I have rambled because all proactive forest actions have a history of why and how. We have gone from the days of splash dams and stream wrecking, to proactive reflex stream wrecking with laws and regulations demanding the pulling of coarse woody debris from streams, to now having a proactive expansion of stream structure issues aimed at recreating meanders and placing structure wood in streams. Myriad conflicting rules and regulations, all of which are “controls” on logging, are evidently good public relations maneuvers for the politically astute. To what good has this “best science” come? What is the point of the now wide riparian leave tree regulation, and no logging zones? The Newton Paradox has nothing to do with it. The planners want to have a large and steady supply of public and other people’s trees to haphazardly fall in the streams, over time, to become structure and coarse woody debris. That those very trees shade the stream and decrease fish and fish food production is not relevant. Coarse woody debris is the relevant issue. Stream temperature is not the issue. Debris source and frequency of deposition is the relevant issue. A fully treed headwall that fails is a good thing: adds woody debris, new gravel, puts some sunlight in the swamp, and probably a lot of fines and other “bad” materials from erosion that can be and are ignored. Again we are involved in single source “Best Science” , or so it seems. Always there is a response, a reaction, to one issue, and then the mitigation or remediation creates another problem. Not unlike no logging, no fuel removal work, resulting in stand removal fire that is destroying the very NSO habitat the regulations were mandated to protect.

    Sure, the trees were there to be owl habitat and to also burn. The result is the same. Barred owls using a wider range of habitats have displaced the smaller spotted owls, and now the reactionary “best science” is to use special USFWS agents to shoot barred owls. Evidently Darwin’s is not “Best Science” in present day evolutions.

    Newton’s work has reinforced the work done much earlier on the Andrews, which is laudable. Structure has provided food and security for instream fish needs. The erosion issues are wild shots in the dark at a moving target. “Fire for beneficial use” has resulted in wholesale watershed soil movement, debris flows, and even the total blocking of a section of the Salmon River in Idaho. That forced the USFS to find an obscure rule and interpretation in the Wilderness Act that allowed them to bring in a pack train load of explosives to blow the huge, dangerous log jam and allow dozens of stranded rafters to continue their voyage to a way home. Evidently they couldn’t wait over winter in the hope the next spring freshet would obliterate the jam. Forest management is now mostly about whose ox is being gored at the moment, and whose ear the ox owner can get in Government to mediate a solution to save their ox. “Best science” is but a tool used or ignored, depending upon circumstances. Maybe I will copyright the the “Best Science Wound Cover” and sell band aids.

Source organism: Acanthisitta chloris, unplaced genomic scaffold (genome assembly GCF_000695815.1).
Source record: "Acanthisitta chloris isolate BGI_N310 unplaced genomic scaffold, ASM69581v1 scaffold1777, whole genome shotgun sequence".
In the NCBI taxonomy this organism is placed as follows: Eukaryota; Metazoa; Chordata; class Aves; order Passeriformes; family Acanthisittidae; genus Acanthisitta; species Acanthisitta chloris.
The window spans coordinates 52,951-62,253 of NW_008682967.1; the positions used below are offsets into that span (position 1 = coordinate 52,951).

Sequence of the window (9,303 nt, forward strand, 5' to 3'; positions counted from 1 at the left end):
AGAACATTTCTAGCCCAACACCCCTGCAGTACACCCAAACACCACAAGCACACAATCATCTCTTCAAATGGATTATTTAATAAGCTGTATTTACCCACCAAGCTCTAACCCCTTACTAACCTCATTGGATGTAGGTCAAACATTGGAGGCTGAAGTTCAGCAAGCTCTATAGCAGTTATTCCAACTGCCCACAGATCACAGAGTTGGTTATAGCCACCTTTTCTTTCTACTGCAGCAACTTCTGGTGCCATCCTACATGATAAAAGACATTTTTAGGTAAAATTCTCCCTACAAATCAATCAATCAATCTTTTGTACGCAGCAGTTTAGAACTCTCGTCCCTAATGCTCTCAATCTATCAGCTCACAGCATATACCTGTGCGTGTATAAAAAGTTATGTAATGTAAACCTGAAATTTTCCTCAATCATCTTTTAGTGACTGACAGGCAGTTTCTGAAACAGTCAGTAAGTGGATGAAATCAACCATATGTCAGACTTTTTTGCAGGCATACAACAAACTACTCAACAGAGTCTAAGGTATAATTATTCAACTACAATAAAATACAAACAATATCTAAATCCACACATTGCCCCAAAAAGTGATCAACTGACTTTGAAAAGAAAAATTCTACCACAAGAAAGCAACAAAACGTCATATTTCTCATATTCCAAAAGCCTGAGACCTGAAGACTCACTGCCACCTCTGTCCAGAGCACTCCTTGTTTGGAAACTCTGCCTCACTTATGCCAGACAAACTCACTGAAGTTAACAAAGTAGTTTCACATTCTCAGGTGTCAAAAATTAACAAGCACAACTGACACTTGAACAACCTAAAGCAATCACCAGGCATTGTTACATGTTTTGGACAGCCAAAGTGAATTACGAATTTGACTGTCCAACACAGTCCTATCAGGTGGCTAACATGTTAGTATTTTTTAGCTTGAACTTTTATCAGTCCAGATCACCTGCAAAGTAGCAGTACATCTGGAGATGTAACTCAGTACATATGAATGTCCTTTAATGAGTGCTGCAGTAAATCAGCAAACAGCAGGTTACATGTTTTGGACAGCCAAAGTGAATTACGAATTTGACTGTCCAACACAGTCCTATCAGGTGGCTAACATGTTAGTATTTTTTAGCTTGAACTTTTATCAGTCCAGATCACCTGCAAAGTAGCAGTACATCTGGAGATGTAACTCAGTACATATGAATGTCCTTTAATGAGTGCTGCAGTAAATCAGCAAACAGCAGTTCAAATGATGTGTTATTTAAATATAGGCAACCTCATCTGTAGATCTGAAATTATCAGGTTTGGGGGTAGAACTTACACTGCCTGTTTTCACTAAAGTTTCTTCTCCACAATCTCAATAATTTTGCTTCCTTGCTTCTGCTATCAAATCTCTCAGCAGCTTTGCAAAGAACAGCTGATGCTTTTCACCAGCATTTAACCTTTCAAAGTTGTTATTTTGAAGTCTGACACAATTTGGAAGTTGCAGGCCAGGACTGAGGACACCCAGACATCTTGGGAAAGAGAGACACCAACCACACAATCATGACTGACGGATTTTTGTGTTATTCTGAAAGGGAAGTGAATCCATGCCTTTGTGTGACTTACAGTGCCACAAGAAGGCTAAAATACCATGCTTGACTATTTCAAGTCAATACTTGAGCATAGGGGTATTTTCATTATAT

This Christmas will be the 50th anniversary of that Great Flood of Christmas 1964. Bless those who lost loved ones and treasure. A considerable volume of the timber being logged today was planted after that date. And the majority of Americans alive were not born when that event happened, and it should be noted that it was THE reason for a lot of landscape and transportation management and social engineering in the years since. A lot of the reactive paths taken were “best political science” in mufti, the political part not revealed. I guess that is why we now call it “best” instead of just “science.” Newton’s namesake, from long ago, has laws named after him in science. That is because that science was science.

    “Best Science” is a hedge on a bet. Betters can win, lose or come to a draw. Science is irrefutable or so I was told over 50 years ago. “Best Science” is a band aid, a legal analgesic. I wouldn’t trust Best Science if it were a friend or just an acquaintance. Sort of like BFF. Furtive. Mercurial. Or like the sign over the front door of a friend’s single wide in the 1960s: “You Used Me.” By design, you just can’t put your finger on why. Big Lie? Or Eisenhower’s warning about Government funding of science? I was burned by creek cleaning, a half a century ago, and no apology has been forthcoming. What else are “they” lying about? With all the NSA activities invading private space and the lie that its existence proves, what can you trust when the truth is steamrolled at the highest levels of our governance?

    • John:

      I was in High School in Portland, Oregon during both the Columbus Day Storm and the Christmas Flood and remember them very well. The impact of each on modern forest management regulations was huge, as you point out, but largely goes unrecognized.

      I think the “Andrews paper” you are talking about was also written by Newton and referenced in his 1996 paper:

      He was also working on stream temperature at the time:

      I think I recall the specific paper you are referring to, though, and it was my memory of it that caused me to contact Mike during the discussion that led to the “Newton’s Paradox” post and subsequent article. He was just finishing up an article for an academic publication on this very topic, and so led to the timeliness of the current discussion. I still can’t find the original paper in my files, although I’m certain I have it buried somewhere nearby.

    • JTjr

      Couldn’t agree with you more and really appreciate your “ramblings”.

      I would add that “Best Science” has been redefined and is now “the Latest Fad in unproven scientific theories/conjecture” instead of being “Established Science Validated by repeated successful operational implementation”.